7.3 Private Types and Private Extensions
[The declaration (in the visible part of a package)
of a type as a private type or private extension serves to separate the
characteristics that can be used directly by outside program units (that
is, the logical properties) from other characteristics whose direct use
is confined to the package (the details of the definition of the type
itself). See 3.9.1
for an overview of type
Language Design Principles
A private (untagged) type can be thought of
as a record type with the type of its single (hidden) component being
the full view.
A private tagged type can be thought of as a
private extension of an anonymous parent with no components. The only
dispatching operation of the parent is equality (although the Size attribute,
and, if nonlimited, assignment are allowed, and those will presumably
be implemented in terms of dispatching).
To be honest:
A private type can also
be imported (using aspect Import, see B.1
in which case no completion is allowed, if supported by an implementation.
Reason: We originally used the term “private
view,” but this was easily confused with the view provided from
the private part, namely the full view.
[A type shall be completely defined before it is
frozen (see 3.11.1
Thus, neither the declaration of a variable of a partial view of a type,
nor the creation by an allocator
of an object of the partial view are allowed before the full declaration
of the type. Similarly, before the full declaration, the name of the
partial view cannot be used in a generic_instantiation
or in a representation item.]
[A private type is limited if its declaration includes the reserved word
; a private extension is limited if its ancestor type is
a limited type that is not an interface type, or if the reserved word
appears in its definition.] If
the partial view is nonlimited, then the full view shall be nonlimited.
If a tagged partial view is limited, then the full view shall be limited.
[On the other hand, if an untagged partial view is limited, the full
view may be limited or nonlimited.]
If the partial view is tagged, then the full view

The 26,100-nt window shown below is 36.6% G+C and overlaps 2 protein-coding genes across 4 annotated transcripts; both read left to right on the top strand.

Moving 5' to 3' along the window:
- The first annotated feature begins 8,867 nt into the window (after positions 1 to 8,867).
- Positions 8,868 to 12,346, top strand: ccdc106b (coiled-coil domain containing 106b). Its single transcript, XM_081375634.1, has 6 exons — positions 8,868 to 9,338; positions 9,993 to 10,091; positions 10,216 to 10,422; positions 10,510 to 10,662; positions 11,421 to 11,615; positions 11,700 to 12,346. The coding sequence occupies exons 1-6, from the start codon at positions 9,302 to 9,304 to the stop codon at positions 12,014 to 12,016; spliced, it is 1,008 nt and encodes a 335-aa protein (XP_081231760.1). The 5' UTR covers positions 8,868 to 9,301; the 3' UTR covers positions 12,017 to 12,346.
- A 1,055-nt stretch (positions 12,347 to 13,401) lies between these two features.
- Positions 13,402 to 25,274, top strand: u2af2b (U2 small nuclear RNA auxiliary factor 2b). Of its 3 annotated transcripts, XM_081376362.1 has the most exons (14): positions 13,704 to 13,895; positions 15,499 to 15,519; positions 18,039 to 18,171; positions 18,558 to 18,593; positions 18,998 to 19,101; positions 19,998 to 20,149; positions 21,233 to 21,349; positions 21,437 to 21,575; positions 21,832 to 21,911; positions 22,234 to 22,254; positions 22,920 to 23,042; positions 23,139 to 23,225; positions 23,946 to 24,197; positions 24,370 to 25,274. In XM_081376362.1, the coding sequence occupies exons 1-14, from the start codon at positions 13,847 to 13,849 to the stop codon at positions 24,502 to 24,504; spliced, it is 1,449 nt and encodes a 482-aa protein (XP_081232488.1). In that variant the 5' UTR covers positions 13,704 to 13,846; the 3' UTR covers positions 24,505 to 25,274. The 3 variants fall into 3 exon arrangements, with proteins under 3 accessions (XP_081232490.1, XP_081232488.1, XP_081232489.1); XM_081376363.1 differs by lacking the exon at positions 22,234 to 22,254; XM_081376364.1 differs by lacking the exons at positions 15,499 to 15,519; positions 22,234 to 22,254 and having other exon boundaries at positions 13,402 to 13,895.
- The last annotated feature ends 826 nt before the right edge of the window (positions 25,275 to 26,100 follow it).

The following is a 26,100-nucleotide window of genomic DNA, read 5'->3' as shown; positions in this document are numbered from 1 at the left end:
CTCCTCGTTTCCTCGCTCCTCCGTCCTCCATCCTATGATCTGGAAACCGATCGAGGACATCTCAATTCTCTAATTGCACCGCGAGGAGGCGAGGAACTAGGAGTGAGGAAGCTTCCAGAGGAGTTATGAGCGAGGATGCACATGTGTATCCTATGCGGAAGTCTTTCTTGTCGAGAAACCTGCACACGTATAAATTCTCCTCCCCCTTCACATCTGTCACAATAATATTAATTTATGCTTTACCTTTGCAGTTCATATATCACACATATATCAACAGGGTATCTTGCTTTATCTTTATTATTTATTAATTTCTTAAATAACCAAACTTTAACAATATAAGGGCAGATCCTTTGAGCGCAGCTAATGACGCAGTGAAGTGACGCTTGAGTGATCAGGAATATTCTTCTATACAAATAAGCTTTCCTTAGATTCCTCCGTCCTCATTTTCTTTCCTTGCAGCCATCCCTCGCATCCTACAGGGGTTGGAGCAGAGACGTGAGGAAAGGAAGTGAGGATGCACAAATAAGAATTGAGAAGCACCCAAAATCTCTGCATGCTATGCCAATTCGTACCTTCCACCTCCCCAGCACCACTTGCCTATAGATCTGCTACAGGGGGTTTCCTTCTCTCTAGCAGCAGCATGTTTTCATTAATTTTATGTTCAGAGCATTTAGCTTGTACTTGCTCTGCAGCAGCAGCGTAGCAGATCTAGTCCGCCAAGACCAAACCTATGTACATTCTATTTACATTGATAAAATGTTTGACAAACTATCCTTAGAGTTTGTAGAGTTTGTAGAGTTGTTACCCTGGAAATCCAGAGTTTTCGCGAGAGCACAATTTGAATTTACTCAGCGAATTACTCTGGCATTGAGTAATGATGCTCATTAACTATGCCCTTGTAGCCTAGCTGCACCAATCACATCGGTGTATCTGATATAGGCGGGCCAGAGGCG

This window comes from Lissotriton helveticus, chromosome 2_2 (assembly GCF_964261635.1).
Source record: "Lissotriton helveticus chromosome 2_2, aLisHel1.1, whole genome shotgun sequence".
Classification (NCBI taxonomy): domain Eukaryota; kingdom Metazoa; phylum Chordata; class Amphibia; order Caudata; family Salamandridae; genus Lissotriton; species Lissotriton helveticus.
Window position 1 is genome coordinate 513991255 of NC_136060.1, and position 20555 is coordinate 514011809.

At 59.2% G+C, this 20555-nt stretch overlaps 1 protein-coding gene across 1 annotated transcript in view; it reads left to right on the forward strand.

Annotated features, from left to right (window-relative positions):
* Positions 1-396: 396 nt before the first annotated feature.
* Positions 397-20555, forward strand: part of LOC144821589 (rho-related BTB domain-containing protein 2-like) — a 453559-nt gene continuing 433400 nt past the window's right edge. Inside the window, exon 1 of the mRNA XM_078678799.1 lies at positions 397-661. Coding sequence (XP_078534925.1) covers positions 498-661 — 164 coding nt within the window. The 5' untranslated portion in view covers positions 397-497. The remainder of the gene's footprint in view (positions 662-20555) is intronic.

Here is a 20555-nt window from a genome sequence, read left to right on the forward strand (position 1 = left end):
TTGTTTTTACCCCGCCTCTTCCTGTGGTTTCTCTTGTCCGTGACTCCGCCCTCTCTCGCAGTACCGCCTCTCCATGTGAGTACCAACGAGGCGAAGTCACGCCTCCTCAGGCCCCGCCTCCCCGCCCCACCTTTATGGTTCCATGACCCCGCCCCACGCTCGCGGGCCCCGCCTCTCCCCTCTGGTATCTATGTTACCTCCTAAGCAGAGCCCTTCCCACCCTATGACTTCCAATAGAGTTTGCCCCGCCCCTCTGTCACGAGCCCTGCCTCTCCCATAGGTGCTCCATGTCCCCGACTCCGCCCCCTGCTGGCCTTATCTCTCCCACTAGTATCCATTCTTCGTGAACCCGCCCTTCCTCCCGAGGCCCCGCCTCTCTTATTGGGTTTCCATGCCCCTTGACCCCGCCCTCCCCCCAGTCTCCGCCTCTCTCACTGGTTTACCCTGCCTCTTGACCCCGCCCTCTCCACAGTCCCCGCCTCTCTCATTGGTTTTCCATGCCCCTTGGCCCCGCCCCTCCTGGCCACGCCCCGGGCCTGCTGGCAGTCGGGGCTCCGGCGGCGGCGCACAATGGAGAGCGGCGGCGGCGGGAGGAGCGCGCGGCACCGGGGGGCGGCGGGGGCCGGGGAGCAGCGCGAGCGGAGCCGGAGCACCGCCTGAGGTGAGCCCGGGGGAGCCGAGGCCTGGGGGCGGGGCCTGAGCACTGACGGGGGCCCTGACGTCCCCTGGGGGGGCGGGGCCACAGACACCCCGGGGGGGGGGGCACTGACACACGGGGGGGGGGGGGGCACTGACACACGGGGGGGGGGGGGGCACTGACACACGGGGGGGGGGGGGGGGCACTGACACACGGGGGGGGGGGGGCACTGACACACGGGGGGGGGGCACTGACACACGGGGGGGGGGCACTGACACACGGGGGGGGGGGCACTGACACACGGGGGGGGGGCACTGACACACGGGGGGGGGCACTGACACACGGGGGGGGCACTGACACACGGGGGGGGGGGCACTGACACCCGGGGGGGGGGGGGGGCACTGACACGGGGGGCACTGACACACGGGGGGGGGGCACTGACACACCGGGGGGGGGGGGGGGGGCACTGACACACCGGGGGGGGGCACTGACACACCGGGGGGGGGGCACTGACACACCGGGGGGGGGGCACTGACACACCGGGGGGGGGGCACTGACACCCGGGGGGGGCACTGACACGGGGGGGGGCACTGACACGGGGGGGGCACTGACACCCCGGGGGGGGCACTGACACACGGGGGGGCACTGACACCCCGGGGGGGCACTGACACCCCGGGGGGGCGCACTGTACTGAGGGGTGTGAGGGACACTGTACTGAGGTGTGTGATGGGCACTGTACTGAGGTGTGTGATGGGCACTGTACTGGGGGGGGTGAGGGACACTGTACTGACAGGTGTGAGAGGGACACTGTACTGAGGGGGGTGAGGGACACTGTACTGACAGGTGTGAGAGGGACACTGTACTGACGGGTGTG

shall be tagged. [On the other hand, if the partial view is untagged,
then the full view may be tagged or untagged.] In the case where the
partial view is untagged and the full view is tagged, no derivatives
of the partial view are allowed within the immediate scope of the partial
view; [derivatives of the full view are allowed.]
Ramification: Note that deriving from
a partial view within its immediate scope can only occur in a package
that is a child of the one where the partial view is declared. The rule
implies that in the visible part of a public child package, it is impossible
to derive from an untagged private type declared in the visible part
of the parent package in the case where the full view of the parent type
turns out to be tagged. We considered a model in which the derived type
was implicitly redeclared at the earliest place within its immediate
scope where characteristics needed to be added. However, we rejected
that model, because (1) it would imply that (for an untagged type) subprograms
explicitly declared after the derived type could be inherited, and (2)
to make this model work for composite types as well, several implicit
redeclarations would be needed, since new characteristics can become
visible one by one; that seemed like too much mechanism.
Discussion: The rule for tagged partial
views is redundant for partial views that are private extensions, since
all extensions of a given ancestor tagged type are tagged, and limited
if the ancestor is limited. We phrase this rule partially redundantly
to keep its structure parallel with the other rules.
To be honest: This rule is checked in
a generic unit, rather than using the “assume the best” or
“assume the worst” method.
Tagged limited private types have certain capabilities that are incompatible
with having assignment for the full view of the type. In particular,
tagged limited private types can be extended with components of a limited
type, which works only because assignment is not allowed. Consider the
package P1 is
type T1 is tagged limited private;
procedure Foo(X : in T1'Class);
type T1 is tagged null record; -- Illegal!
-- This should say “tagged limited null record”.
package body P1 is
type A is access T1'Class;
Global : A;
procedure Foo(X : in T1'Class) is
Global := new T1'Class'(X);
-- This would be illegal if the full view of
-- T1 were limited, like it's supposed to be.
T2(D : access
My_Task : Some_Task_Type; -- Trouble!
procedure Main is
Local : aliased Integer;
Y : P2.T2(D => Local'Access);
If the above example were legal, we would have succeeded in doing an
assignment of a task object, which is supposed to be a no-no.
This rule is not needed for private extensions,
because they inherit their limitedness from their ancestor, and there
is a separate rule forbidding limited components of the corresponding
record extension if the parent is nonlimited.
A type derived from an untagged private type is untagged, even if